The second feasible step is to get more explicit about planning for retrospective analysis.  Every time an agency issues a significant regulation, it should be required to accompany that new regulation with a plan for evaluating it down the road.  Under the current executive orders, OIRA has that authority to demand that of agencies.  And it actually isn’t a huge demand anyway, because much of the work that goes into establishing the prospective regulatory impact analysis can be readily used to answer the core questions of an evaluation plan, namely: How will the public know if the new rule is successful?  Should the rule be evaluated in five years, ten years, or after some other period of time?  What are the key sources of data that need to be identified that can be used to evaluate the rule’s impact?  What are the research designs and strategies that could be used down the road in a systematic evaluation?  These questions, if answered in a regulatory plan, would get agencies thinking at the early end about what they would do later, looking back.  Even without requiring that agencies implement each of their evaluation plans, the process itself would help institutionalize a learning process and would provide a basis down the road for others either to pressure agencies to do evaluations or for outside researchers or institutions like the National Science Foundation or the National Academies of Science to support such evaluation research.

Finally, OIRA should follow the example set by John Graham, who as administrator of OIRA under the second Bush Administration established a system of regulatory prompts – by which OIRA asked agencies to consider adopting new regulations.  These prompts provide a model for how OIRA could promote retrospective review.  Rather than leaving it entirely up to agencies, OIRA should prompt agencies to engage in evaluation of high-priority areas where learning is especially needed.  Evaluation would be especially valuable for rules that fall into one or more of the following categories: (1) close-call rules – or those where the predicted net benefits turned out to be very small in the prospective evaluation; (2) rules for which the prospective analysis contained a great deal of uncertainty over the costs or the benefits; and (3) rules that raise common concerns across agencies or involve common issues in estimating benefits or estimating costs.  A good example of a common issue that cuts across different regulations would be the impacts of regulation on employment.  With respect to all three categories, OIRA should be well-positioned to identify rules that especially merit retrospective review.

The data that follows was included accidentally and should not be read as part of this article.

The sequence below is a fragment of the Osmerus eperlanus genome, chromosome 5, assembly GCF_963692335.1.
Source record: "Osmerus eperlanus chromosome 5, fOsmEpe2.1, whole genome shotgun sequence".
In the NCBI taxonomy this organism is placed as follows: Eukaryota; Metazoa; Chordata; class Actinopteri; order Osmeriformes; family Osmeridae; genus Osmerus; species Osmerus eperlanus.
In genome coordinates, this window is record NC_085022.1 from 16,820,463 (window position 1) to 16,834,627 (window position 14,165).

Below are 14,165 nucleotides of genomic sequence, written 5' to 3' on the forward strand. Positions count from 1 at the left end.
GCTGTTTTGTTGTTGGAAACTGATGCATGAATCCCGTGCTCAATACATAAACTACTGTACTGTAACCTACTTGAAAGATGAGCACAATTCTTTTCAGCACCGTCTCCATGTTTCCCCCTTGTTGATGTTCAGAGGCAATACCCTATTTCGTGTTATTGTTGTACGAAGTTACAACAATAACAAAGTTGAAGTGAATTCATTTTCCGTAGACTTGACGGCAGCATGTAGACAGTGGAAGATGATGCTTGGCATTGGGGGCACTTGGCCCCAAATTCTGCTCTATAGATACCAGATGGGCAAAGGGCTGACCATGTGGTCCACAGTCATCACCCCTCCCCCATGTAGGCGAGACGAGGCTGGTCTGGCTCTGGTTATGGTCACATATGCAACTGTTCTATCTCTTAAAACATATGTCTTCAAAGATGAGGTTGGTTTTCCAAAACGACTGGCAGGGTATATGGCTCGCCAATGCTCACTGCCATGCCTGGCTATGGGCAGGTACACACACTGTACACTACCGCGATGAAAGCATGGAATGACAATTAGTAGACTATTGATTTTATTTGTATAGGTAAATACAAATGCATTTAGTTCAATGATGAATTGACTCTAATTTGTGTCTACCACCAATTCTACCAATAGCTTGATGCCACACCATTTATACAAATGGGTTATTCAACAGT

Whether by issuing evaluation prompts, requiring evaluation plans, and developing clear guidelines for retrospective review, the federal government can today move closer to achieving the current administration’s laudable vision of institutionalizing evaluation.  To be clear, I do not expect that these three incremental proposals will, by themselves, cure everything that ails regulatory policy.  But improving evaluation is an absolutely necessary, even inherent, precondition for smart regulation.

By taking even small steps today toward the institutionalization of evaluation, the practice of retrospective review can improve and deepen over time.  Building a culture of retrospective evaluation is clearly a long-term proposition.  It is not something we should expect to happen overnight.  But I do hope that 20 years from now, scholars and others will look back at this moment and say that it marked a turning point in the reliance on retrospective evaluation and ultimately in the establishment of a smarter regulatory state.